Africans reach out in solidarity with Haiti

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In the broad international mobilization to help the stricken people of Haiti, Africa is not lagging behind. Government officials, religious leaders, students, artists and many other Africans responded to the news of the devastating earthquake of 12 January with an immediate outpouring of support and solidarity. They sent messages of condolence and compassion and donated money and goods.

By early February, some 21 countries in Africa had either donated or pledged more than $51 million for Haitian relief efforts, according to available reports. That was just a tiny fraction of the total of $2 billion given or promised worldwide, but notable nonetheless for the continent with the world’s highest poverty rates.

Historically, Africans have had a particular affinity for Haiti, a country populated almost entirely by descendants of African slaves. “We are giving our support to the Haitian people, an African people, a black people,” said Oumar Waly Zoumarou, a Senegalese labour union spokesman active in organizing relief efforts.

‘The first black republic’

There is also a certain pride. As a coalition of political parties in Burkina Faso pointed out in a solidarity message, Haiti was “the first black republic in the world,” a reference to the revolution that drove out the slave owners and ended French colonial rule in 1802 — more than a century and a half before most of Africa won its own freedom.

There are also more direct connections. Numerous African countries have citizens in Haiti, including with the peacekeepers of the UN Stabilization Mission in Haiti (MINUSTAH) and with other international organizations. Some were among 230,000 people believed to have lost their lives in the earthquake.

Among the biggest governmental contributors in Africa are: Morocco, which pledged some $33 million in humanitarian assistance; Ghana, with $3 million in emergency relief; the Democratic Republic of the Congo (DRC), which has promised $2.5 million; and Equatorial Guinea, with a pledge of $2 million.

Nigeria, which has a contingent of more than 120 police serving with MINUSTAH, is giving $1.5 million worth of humanitarian aid. “As the international community mobilizes in aid of Haiti,” said Vice-President Goodluck Jonathan, “it can count on Nigeria’s support.”

Jean Ping, chairperson of the Commission of the African Union, the continent’s political body, urged all AU member states to provide assistance. Algeria, Côte d’Ivoire, Gabon, Gambia, Namibia, Senegal and Tunisia have each donated $1 million so far, and other countries are gearing up their own efforts. Senegalese President Abdoulaye Wade in addition offered fertile land to any Haitians who wished to be “repatriated” to Africa.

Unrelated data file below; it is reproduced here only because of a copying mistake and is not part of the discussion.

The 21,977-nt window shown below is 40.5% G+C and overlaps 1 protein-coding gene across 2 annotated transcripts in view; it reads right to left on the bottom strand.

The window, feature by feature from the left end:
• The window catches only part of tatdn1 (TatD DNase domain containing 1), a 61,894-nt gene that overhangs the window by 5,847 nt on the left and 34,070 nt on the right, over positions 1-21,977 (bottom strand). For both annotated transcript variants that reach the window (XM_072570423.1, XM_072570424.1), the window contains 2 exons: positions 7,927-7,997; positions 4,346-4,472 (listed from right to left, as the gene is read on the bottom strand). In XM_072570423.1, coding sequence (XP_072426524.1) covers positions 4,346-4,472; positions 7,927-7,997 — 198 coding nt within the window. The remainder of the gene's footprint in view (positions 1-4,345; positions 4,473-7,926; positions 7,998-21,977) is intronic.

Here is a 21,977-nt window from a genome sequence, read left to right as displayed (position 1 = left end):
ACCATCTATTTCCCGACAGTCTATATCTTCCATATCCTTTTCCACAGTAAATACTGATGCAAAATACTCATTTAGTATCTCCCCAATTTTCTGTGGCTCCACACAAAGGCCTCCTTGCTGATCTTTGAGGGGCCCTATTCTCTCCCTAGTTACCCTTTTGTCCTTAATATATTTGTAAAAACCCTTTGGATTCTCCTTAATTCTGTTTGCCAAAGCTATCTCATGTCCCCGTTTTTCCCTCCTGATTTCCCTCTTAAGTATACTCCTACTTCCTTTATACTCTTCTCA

Citizen responses

Two days after the disaster, the South African government pledged an initial R1 million (US$135,000). But South African companies and charities quickly pledged to mount a much bigger effort. Vodacom, a leading mobile phone provider, promptly financed the dispatch to Haiti of a team of 40 trauma doctors, search-dog units and other specialists from Rescue South Africa to help earthquake victims. South African Minister of International Relations Maite Nkoana Mashabane believes that public contributions will eventually exceed the target of R30 million ($4 million) set for the national campaign.

In other African countries as well, civil society groups have not left the initiative to their governments alone. Kenya’s local Red Cross is coordinating the collection of money, food and other donations from the public. Church groups from the DRC to Burkina Faso are mobilizing contributions from their parishioners. An all-star “Ghana Loves Haiti” benefit concert was held in Accra on 23 January, and a national text messaging campaign has been launched to raise funds from the Ghanaian public.

Coumba Gawlo Seck, a popular Senegalese singer, has proposed that she and other artists record a song in solidarity with Haiti, with all proceeds going to the Haitian people. So far, Baaba Maal of Senegal, Alpha Blondy of Côte d’Ivoire, Papa Wemba of the DRC and Oumou Sangaré of Mali, among others, have agreed to join the effort.

The Senegalese response has been especially multi-sided. Health care and social work unions are collecting medicines and new clothes to send to Haiti. Teachers’ unions have scheduled a “week of solidarity” with Haiti in February, to mobilize support among teachers, students and parents.

The Comité d’initiative Sénégal-Haïti, set up by Senegalese and Caribbean residents living in Senegal, argues for a longer-term perspective that looks beyond emergency relief to the enormous tasks of rebuilding Haiti. Through broad public campaigns and more focused initiatives in individual schools and workplaces, the committee aims to raise funds for an initial period of at least three months.

Some committee members have proposed organizing scholarships for Haitian students. “Many Haitians came to teach in African countries,” Professor Boubacar Barry of Cheikh Anta Diop University in Dakar told a Senegalese reporter. Therefore, “Africa owes a debt to Haiti.”

Mr. Ernest Harsch writes for United Nations Africa Renewal magazine.

Africa Renewal  Africa Renewal magazine, published by the United Nations, examines Africa's development, achievements and challenges. It provides expert analysis and on-the-spot reporting to show how policies affect Africa's people.
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